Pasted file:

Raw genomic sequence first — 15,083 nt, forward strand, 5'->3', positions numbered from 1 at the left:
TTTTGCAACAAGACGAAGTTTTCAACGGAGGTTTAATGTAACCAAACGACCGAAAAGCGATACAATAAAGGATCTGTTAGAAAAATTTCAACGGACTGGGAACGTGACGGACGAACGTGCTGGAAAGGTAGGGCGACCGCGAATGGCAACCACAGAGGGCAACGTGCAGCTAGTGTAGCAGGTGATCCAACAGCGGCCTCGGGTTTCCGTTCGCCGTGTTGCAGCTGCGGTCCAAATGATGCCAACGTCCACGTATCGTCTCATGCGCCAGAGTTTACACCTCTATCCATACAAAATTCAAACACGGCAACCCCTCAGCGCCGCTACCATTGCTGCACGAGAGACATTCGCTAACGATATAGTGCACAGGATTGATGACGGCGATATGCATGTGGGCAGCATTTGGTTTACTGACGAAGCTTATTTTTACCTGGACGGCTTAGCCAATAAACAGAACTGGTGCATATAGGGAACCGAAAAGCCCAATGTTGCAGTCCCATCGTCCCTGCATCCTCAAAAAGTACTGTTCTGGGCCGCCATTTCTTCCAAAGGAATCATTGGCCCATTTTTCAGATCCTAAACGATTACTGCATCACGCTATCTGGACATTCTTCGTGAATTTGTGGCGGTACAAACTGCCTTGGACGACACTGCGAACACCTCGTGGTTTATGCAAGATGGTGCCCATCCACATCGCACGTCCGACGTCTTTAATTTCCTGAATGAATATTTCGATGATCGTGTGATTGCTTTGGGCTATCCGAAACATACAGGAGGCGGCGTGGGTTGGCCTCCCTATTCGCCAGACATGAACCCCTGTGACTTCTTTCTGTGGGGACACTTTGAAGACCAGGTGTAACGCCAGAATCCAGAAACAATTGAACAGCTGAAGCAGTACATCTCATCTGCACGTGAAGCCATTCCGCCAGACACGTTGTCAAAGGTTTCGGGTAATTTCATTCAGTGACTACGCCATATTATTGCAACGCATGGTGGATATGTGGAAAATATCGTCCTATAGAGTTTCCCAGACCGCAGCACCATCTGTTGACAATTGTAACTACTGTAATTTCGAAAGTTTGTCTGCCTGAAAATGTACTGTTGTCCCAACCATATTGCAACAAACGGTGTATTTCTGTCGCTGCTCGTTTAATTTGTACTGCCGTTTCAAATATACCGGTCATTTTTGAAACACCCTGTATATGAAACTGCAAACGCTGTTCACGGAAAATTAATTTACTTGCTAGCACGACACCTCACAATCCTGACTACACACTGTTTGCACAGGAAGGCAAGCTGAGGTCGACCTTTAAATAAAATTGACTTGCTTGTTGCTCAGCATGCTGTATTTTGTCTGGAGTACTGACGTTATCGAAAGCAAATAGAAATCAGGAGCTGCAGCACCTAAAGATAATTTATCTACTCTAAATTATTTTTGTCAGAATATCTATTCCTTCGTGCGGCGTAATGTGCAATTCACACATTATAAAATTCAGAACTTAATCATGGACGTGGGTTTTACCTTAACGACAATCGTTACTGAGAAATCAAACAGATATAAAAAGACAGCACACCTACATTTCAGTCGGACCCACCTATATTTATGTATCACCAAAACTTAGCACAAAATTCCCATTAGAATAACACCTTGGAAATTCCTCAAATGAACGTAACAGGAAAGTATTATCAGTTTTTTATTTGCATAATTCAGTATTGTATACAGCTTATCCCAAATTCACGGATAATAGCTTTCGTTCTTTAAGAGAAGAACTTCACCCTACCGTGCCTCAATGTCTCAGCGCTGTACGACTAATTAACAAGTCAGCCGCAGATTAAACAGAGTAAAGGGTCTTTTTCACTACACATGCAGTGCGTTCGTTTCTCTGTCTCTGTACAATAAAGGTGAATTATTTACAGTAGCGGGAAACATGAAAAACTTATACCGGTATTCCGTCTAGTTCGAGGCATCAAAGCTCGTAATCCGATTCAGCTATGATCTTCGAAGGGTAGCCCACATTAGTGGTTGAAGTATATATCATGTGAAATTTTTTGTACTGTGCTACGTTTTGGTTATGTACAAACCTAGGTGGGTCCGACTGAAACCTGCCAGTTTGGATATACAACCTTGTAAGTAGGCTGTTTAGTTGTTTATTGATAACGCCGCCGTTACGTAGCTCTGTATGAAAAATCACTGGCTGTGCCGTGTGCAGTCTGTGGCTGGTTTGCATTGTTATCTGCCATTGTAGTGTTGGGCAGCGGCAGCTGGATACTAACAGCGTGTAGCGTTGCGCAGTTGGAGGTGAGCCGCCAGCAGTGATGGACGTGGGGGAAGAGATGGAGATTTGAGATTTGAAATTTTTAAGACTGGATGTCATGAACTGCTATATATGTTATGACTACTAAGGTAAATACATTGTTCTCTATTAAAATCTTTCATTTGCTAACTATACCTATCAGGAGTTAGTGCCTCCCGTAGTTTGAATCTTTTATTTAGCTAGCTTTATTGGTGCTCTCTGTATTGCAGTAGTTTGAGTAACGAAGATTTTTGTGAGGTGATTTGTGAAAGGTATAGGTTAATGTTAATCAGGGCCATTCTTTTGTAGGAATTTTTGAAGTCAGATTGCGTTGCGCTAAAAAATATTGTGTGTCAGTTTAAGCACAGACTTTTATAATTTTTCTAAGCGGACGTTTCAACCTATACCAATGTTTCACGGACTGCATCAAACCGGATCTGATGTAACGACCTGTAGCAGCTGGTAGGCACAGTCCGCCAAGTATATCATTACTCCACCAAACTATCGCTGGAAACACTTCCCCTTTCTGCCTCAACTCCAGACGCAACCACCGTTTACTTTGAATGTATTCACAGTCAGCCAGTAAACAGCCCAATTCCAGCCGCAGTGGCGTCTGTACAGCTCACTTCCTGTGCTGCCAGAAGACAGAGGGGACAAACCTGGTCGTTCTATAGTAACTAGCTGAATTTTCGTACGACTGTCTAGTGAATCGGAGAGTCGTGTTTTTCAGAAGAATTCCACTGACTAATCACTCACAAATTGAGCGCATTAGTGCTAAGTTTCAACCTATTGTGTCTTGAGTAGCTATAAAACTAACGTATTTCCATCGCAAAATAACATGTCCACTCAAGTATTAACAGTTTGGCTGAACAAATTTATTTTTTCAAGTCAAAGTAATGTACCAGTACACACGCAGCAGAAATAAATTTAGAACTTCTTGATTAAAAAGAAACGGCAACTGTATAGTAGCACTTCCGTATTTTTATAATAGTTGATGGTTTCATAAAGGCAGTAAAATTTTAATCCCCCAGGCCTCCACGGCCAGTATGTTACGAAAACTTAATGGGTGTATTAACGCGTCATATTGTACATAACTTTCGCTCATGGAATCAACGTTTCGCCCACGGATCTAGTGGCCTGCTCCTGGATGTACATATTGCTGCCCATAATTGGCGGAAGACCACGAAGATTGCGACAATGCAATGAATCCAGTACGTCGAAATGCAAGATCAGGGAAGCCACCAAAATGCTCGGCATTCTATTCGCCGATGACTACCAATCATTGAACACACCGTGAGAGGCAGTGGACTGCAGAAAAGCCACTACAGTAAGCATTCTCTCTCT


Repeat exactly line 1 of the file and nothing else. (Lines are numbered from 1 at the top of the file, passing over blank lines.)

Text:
Raw genomic sequence first — 15,083 nt, forward strand, 5'->3', positions numbered from 1 at the left: